I hold a degree in another health field. Can I still apply for registration?

Any naturopath or Western herbalist may apply to join the register, irrespective of any other qualifications they may have but they must have a qualification which specifically names naturopathy or Western herbal medicine in the title.  If this qualification is less than a bachelor’s degree (i.e. advanced diploma or diploma) they may be required to provide additional information as per the grandparenting guidelines.  Higher levels of education in other fields (related or unrelated) cannot be used as a substitute for profession-specific qualifications and as such will not replace the need to provide the extra evidence of qualification or practice competency as outlined in the grandparenting guidelines.

 

What will this mean for my professional association?

Professional associations will always have a valid and essential role to play in the promotion and continued development of the naturopathic and Western herbal medicine professions.  This register is designed only to ensure minimum standards of education and practice in practitioners and will not advocate on behalf of the professions it registers.  Many professional associations look forward to relinquishing the role of accreditation of practitioners as it will free up more resources to promote their modality and members, and provide more extensive membership services.

 

How is ARONAH different to my association?

The defining difference between ARONAH and a professional association is that ARONAH is in place to protect the public whilst a professional association is primarily established to advocate for the profession. In naturopathy and Western herbal medicine in Australia, the professional associations have attempted to fulfill both of these functions in the absence of a national register.  By ARONAH taking over the public safety and protection component of association activities, professional associations are more able to focus their resources on supporting, promoting and advocating for the professions and their membership.  In addition, whilst professional associations do define minimum standards, the number of associations available to members resulted in an inconsistency in standards required of practitioners.  ARONAH provides a nationally-consistent standard for all naturopathic and Western herbal medicine practitioners irrelevant of the professional association they choose to affiliate with.  These differences have been explained in detail in a recently published journal article.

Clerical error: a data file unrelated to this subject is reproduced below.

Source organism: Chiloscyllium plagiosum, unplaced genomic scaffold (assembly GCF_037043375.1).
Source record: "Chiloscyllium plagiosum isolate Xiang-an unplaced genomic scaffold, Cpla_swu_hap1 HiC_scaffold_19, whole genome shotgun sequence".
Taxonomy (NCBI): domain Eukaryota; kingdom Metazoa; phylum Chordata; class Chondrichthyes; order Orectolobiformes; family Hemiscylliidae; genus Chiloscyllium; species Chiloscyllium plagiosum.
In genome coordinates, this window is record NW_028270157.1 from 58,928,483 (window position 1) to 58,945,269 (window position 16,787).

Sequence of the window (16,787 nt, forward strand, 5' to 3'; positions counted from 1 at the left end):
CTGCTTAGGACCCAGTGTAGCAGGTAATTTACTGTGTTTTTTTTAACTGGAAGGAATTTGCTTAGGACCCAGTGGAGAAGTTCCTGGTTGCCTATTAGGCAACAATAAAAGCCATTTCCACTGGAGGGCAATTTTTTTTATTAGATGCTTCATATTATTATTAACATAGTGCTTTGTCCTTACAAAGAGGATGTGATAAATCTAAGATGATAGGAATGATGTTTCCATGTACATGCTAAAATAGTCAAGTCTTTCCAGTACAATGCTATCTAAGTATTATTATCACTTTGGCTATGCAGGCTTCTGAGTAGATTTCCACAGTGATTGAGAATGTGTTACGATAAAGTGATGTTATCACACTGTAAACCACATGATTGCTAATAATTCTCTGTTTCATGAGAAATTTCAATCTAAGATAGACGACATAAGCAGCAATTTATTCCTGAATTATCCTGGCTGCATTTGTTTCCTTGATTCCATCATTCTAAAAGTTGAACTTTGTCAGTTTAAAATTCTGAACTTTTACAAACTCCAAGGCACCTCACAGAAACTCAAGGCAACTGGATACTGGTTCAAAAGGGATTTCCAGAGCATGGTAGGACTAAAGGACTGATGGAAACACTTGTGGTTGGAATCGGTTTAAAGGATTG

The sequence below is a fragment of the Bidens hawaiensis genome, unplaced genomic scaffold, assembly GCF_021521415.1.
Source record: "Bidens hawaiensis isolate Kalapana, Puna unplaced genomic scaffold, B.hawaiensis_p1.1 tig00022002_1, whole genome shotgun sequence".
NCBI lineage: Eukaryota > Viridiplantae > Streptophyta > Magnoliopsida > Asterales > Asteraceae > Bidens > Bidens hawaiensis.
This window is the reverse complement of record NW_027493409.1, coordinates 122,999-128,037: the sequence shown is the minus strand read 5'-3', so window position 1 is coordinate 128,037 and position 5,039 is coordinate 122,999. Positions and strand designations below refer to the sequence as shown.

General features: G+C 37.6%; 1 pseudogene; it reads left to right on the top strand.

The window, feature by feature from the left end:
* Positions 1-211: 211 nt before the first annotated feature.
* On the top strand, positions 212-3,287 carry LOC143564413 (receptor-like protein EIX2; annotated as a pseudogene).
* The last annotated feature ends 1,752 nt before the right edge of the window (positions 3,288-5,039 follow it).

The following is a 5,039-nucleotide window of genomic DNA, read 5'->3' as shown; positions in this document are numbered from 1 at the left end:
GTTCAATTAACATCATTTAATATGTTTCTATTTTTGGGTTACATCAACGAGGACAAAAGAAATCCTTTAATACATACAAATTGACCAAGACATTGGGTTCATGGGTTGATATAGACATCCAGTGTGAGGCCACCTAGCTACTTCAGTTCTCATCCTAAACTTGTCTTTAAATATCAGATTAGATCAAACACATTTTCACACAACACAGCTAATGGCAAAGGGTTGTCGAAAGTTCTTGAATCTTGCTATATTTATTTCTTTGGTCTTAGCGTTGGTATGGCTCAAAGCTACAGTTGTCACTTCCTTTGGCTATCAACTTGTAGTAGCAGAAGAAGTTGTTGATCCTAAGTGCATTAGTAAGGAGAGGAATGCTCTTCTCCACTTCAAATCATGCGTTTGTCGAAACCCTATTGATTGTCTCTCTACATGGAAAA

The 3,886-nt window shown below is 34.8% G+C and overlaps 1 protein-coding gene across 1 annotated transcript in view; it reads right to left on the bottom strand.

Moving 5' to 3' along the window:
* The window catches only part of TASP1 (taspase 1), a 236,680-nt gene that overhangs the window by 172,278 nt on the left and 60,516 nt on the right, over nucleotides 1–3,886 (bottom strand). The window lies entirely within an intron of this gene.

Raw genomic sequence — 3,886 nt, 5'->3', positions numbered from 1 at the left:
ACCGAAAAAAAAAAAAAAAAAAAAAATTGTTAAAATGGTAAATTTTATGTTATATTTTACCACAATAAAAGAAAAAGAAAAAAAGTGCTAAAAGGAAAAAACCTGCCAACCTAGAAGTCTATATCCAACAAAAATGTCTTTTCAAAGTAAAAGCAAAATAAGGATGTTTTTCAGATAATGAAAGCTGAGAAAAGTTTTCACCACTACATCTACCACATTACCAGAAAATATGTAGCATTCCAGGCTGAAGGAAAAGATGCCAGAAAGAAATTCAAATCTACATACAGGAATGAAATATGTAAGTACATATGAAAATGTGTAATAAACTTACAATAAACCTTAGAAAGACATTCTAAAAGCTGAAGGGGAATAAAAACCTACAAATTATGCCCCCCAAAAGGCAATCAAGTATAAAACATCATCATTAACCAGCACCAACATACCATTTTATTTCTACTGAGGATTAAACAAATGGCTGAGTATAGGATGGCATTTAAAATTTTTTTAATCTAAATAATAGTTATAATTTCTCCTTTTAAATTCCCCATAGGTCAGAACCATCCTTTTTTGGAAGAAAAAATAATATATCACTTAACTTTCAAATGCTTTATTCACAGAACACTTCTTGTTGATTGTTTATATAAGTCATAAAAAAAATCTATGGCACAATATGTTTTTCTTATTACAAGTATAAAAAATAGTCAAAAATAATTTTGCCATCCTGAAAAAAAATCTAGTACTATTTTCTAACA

Is this the same as statutory regulation?

No, this is not the same as statutory regulation.  As the register is independent and is not underpinned by government legislation it cannot enforce requirements such as protection of title or barring people who have committed serious breaches from practice.  However, practitioners who act unethically can be removed from the register.  The steering committee and board of the register will be advocating for statutory registration and the register is designed to be subsumed by the government’s national registration process for health practitioners.  The development of the register is designed to mirror statutory regulation processes.